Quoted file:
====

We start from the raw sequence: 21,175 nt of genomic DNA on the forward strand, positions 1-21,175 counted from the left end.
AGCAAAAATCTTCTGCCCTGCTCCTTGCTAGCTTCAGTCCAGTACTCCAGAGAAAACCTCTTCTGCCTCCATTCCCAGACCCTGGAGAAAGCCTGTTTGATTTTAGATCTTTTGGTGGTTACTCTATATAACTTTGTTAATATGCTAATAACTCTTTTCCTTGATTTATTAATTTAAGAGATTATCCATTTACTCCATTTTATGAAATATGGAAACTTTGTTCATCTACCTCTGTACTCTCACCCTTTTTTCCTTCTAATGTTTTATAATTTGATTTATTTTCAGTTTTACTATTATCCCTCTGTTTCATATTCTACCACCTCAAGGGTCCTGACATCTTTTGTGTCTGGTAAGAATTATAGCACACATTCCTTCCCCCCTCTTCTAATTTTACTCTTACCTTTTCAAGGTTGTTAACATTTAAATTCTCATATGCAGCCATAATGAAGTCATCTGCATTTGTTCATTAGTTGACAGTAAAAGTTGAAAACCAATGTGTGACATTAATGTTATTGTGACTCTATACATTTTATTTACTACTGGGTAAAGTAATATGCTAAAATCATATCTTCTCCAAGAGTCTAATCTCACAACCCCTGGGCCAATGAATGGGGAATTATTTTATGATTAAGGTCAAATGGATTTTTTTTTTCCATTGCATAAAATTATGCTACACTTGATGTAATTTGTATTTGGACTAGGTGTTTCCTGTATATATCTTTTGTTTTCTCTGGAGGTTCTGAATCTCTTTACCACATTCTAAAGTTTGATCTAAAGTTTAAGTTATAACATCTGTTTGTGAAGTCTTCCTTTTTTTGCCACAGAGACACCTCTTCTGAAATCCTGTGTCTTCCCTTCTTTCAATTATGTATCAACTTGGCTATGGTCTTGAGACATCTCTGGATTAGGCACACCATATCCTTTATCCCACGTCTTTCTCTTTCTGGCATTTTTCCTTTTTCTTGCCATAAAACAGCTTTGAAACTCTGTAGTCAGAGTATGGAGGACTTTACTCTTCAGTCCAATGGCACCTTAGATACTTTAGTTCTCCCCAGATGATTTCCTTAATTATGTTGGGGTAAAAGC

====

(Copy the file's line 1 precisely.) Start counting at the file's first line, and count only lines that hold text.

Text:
We start from the raw sequence: 21,175 nt of genomic DNA on the forward strand, positions 1-21,175 counted from the left end.